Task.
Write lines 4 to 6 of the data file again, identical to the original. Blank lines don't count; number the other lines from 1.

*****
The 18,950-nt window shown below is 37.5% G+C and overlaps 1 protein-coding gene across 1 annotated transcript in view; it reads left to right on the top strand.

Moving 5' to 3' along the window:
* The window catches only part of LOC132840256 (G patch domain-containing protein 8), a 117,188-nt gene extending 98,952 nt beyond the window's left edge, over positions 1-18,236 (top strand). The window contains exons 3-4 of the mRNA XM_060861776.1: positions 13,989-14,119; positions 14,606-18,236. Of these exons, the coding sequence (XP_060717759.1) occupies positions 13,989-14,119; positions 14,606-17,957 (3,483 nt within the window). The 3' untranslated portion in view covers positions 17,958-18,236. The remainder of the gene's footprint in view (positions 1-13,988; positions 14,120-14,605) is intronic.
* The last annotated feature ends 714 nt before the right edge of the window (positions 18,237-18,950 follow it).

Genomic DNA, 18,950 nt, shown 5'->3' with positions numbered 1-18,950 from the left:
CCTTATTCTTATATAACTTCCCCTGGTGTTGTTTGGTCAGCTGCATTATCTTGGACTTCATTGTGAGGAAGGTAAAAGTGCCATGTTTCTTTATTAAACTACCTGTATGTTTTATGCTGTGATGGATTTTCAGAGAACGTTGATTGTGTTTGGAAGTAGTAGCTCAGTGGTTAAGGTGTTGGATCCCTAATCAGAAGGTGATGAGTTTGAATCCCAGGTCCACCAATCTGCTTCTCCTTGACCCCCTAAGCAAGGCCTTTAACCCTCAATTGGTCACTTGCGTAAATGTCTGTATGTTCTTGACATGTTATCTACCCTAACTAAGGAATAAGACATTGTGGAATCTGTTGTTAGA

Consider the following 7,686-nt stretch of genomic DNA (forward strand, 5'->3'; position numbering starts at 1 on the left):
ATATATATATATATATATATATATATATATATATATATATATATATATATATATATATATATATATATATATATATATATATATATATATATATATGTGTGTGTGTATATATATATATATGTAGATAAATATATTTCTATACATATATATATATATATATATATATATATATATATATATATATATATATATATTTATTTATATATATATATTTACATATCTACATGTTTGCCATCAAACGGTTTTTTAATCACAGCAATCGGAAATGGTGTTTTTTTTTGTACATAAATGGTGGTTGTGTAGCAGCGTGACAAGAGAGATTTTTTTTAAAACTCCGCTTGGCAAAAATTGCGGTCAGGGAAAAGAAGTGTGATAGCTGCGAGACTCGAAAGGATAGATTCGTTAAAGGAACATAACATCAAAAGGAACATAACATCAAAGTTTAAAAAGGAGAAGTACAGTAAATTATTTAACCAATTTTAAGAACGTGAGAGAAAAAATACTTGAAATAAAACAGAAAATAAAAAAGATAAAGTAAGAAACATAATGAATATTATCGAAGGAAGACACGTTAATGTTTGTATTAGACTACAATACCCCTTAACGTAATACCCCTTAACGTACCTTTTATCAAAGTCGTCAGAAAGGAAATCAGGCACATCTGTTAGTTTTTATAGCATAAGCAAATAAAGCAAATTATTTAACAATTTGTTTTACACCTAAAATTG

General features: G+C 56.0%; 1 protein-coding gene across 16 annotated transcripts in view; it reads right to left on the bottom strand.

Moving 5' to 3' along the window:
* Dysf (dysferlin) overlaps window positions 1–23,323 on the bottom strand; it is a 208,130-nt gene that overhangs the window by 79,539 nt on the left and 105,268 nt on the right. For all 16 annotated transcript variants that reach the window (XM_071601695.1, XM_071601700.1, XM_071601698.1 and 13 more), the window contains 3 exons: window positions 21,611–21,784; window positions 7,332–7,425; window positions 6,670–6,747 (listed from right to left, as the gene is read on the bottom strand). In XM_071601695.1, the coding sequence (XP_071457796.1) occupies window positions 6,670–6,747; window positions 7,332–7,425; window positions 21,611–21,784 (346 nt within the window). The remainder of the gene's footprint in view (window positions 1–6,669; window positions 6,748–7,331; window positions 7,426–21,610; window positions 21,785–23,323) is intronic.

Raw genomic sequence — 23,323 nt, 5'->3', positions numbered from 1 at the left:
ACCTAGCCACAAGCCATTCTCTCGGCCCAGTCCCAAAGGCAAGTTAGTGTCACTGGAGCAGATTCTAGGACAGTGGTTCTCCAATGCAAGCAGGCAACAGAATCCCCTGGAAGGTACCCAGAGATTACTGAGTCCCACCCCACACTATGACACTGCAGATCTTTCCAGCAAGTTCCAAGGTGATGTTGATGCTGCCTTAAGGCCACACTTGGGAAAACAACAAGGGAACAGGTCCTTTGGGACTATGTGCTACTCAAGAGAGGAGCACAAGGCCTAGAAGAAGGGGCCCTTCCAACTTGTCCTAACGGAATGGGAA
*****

* The last annotated feature ends 714 nt before the right edge of the window (positions 18,237-18,950 follow it).

Genomic DNA, 18,950 nt, shown 5'->3' with positions numbered 1-18,950 from the left:
CCTTATTCTTATATAACTTCCCCTGGTGTTGTTTGGTCAGCTGCATTATCTTGGACTTCATTGTGAGGAAGGTAAAAGTGCCATGTTTCTTTATTAAACTACCTGTATGTTTTATGCTGTGATGGATTTTCAGAGAACGTTGATTGTGTTTGGAAGTAGTAGCTCAGTGGTTAAGGTGTTGGATCCCTAATCAGAAGGTGATGAGTTTGAATCCCAGGTCCACCAATCTGCTTCTCCTTGACCCCCTAAGCAAGGCCTTTAACCCTCAATTGGTCACTTGCGTAAATGTCTGTATGTTCTTGACATGTTATCTACCCTAACTAAGGAATAAGACATTGTGGAATCTGTTGTTAGA